In any business transaction, the decision comes down to what option brings the most value. Some of these are objective measures (price, turnaround time), and some of these are completely subjective (brand, reputation). A commitment to buying local is decidedly a subjective perception of value. Regardless of how much value we might individually place on buying local, that doesn’t mean that we do it at each opportunity, or that it’s right to always buy local. Sometimes, the local option just doesn’t deliver the value we need, regardless of proximity.

I won’t say that it doesn’t hurt when a local company won’t take a meeting or consider our product. I’ll admit to getting irritated when a company decides against giving us a chance to prove our concept. But, the reality is that it’s not their fault for not buying. It’s our fault for not delivering enough value (or, worse, targeting the wrong market).

This doesn’t mean that I will not continue to be an advocate for buying local — I think it’s a great opportunity to have a disproportionate impact on the local economy (and get exceptional customer service at the same time). However, I have made a decision to stop making it personal, start delivering more value, and eliminating the words “should” and “obligated” from my vocabulary.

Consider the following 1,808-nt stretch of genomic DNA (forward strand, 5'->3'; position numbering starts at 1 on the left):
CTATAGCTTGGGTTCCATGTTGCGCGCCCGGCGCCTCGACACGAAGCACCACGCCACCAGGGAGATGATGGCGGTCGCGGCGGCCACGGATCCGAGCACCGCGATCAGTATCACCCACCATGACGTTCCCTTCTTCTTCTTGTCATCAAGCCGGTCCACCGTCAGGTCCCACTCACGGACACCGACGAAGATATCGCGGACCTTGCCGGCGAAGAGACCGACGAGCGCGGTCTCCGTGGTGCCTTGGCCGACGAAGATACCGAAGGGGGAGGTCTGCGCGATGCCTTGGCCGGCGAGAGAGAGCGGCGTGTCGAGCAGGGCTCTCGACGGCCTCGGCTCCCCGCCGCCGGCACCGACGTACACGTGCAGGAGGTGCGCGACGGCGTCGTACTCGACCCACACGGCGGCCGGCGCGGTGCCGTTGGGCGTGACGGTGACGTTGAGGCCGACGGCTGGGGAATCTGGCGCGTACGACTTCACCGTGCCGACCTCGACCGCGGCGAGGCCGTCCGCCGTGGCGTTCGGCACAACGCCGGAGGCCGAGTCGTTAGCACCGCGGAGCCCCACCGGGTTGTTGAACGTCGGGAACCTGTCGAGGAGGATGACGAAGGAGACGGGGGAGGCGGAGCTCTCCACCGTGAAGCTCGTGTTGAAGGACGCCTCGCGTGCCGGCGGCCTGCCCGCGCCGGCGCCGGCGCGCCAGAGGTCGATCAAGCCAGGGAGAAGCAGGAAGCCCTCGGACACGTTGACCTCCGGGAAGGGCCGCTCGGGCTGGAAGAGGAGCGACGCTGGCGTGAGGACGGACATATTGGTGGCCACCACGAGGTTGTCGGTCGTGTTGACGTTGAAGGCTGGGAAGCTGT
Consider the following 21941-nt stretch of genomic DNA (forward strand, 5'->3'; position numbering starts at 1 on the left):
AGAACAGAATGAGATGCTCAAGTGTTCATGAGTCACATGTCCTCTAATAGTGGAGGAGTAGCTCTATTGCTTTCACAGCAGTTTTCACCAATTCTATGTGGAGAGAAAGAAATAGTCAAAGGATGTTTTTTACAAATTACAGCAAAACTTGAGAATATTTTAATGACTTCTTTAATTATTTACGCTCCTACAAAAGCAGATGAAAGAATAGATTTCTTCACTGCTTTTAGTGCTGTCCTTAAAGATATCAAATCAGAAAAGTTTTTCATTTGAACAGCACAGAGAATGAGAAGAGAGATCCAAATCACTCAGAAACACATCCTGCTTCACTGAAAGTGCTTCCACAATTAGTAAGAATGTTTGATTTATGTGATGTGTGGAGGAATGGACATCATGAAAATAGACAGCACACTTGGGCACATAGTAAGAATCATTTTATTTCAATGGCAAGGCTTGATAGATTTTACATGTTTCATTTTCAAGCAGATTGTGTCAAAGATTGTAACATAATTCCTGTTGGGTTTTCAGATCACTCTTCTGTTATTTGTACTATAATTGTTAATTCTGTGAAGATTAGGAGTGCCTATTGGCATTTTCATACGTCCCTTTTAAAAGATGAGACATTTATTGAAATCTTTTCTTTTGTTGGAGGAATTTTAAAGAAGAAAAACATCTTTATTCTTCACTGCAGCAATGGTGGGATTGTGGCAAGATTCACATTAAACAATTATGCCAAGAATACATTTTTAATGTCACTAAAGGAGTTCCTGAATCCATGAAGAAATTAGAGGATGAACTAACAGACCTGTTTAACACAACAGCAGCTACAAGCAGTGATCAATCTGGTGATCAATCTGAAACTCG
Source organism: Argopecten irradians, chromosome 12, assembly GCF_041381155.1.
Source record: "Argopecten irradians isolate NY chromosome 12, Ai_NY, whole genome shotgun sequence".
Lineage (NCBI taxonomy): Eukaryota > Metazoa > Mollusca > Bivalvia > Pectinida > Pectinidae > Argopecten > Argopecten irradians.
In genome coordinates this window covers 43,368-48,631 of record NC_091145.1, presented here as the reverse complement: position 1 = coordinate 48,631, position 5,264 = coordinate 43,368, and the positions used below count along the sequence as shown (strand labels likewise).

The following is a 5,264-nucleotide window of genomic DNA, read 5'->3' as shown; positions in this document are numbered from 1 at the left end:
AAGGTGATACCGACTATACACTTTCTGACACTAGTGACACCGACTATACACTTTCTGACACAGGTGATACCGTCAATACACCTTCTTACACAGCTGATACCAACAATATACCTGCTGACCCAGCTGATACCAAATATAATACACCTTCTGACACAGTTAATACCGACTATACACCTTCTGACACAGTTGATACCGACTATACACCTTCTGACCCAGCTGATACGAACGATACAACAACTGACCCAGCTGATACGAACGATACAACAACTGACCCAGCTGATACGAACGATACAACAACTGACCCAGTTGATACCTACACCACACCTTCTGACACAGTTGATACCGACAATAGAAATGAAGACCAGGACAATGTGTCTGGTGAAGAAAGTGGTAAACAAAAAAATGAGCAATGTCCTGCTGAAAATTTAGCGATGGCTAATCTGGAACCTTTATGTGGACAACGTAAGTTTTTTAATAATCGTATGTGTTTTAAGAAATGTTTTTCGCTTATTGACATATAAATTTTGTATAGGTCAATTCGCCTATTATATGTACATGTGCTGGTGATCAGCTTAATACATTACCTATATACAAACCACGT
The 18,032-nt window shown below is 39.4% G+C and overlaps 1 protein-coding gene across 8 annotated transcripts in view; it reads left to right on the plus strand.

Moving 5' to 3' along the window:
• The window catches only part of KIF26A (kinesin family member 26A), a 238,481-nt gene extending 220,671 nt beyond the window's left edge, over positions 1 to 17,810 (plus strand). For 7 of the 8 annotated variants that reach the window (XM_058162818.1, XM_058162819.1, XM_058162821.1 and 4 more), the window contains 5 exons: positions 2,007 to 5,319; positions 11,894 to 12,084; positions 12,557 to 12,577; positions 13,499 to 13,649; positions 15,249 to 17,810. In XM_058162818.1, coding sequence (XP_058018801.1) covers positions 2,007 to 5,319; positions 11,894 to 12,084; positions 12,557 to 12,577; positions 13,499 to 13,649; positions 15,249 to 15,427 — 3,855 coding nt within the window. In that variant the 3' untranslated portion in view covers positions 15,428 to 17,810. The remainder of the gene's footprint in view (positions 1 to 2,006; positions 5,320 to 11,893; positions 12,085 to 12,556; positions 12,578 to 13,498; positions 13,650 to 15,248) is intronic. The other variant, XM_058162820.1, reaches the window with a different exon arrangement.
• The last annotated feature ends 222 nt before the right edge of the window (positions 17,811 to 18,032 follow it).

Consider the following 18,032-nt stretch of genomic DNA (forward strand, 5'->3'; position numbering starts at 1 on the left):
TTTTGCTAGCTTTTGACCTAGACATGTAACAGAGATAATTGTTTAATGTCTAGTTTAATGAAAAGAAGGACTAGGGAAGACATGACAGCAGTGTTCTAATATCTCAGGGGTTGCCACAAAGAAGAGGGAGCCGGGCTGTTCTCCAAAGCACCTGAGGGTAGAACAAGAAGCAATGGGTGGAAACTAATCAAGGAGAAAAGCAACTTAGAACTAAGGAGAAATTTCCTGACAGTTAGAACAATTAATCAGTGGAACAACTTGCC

Actually, the New iPhones Are Awesome

Five colors to enjoy (plus a gold iPhone 5S)

Five colors to enjoy (plus a gold iPhone 5S)

I’m not an expert in technology and don’t want to give the impression that I’m capable of giving a careful analysis of the new hardware or software in the two versions of the iPhone that were launched yesterday. This post isn’t about the guts, or the new interface, or iOS7.

This post is about looks. And, from that perspective, I think this was a brilliant move.

The mistake that handset manufacturers have made, really since the beginning of time, has been that almost all phones look decidedly masculine. I remember a good friend of mine, Meghan Skiff of Mixy Marketing, complaining about how her then top-of-the-line Blackberry only came in masculine colors. “I’d pay serious money to get this in pink,” she said.

Until these iPhones were launched, the only way to make a mobile phone stylish was to add a case. Given just how long smartphones have been around, that is a pathetic record.

The books are right — when marketing to women, pink is not a strategy. But style is.

That is where Apple got this right. The gold tone iPhone 5S might have been widely panned and the multiple colors of the stepped-down 5C might be considered garish, but for the first time there is an iPhone that can appeal to both style and substance. 52% of adult women carry a smartphone. How has no handset manufacturer taken this into its design consideration?